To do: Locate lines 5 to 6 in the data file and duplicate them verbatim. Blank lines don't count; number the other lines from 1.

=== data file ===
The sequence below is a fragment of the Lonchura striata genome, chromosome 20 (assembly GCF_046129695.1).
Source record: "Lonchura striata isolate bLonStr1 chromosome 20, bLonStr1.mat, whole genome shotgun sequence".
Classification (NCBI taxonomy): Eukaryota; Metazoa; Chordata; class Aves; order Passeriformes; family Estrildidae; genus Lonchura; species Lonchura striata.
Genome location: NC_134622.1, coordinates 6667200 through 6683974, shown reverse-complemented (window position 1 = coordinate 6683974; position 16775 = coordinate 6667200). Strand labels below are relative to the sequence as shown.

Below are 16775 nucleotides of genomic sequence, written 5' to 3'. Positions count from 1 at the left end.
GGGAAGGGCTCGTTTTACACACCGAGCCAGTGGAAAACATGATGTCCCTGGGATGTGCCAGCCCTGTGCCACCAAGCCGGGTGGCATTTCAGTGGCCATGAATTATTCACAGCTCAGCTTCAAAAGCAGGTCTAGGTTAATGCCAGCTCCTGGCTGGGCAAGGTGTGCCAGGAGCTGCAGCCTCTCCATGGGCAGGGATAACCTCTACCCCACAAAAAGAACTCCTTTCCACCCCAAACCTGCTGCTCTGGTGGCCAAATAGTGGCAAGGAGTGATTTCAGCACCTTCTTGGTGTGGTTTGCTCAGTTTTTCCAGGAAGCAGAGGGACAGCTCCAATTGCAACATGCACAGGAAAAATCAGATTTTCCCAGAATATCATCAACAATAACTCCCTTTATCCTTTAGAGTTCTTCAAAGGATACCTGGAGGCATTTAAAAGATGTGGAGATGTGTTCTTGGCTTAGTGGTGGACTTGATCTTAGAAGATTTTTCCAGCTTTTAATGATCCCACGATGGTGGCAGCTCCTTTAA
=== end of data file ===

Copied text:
Below are 16775 nucleotides of genomic sequence, written 5' to 3'. Positions count from 1 at the left end.
GGGAAGGGCTCGTTTTACACACCGAGCCAGTGGAAAACATGATGTCCCTGGGATGTGCCAGCCCTGTGCCACCAAGCCGGGTGGCATTTCAGTGGCCATGAATTATTCACAGCTCAGCTTCAAAAGCAGGTCTAGGTTAATGCCAGCTCCTGGCTGGGCAAGGTGTGCCAGGAGCTGCAGCCTCTCCATGGGCAGGGATAACCTCTACCCCACAAAAAGAACTCCTTTCCACCCCAAACCTGCTGCTCTGGTGGCCAAATAGTGGCAAGGAGTGATTTCAGCACCTTCTTGGTGTGGTTTGCTCAGTTTTTCCAGGAAGCAGAGGGACAGCTCCAATTGCAACATGCACAGGAAAAATCAGATTTTCCCAGAATATCATCAACAATAACTCCCTTTATCCTTTAGAGTTCTTCAAAGGATACCTGGAGGCATTTAAAAGATGTGGAGATGTGTTCTTGGCTTAGTGGTGGACTTGATCTTAGAAGATTTTTCCAGCTTTTAATGATCCCACGATGGTGGCAGCTCCTTTAA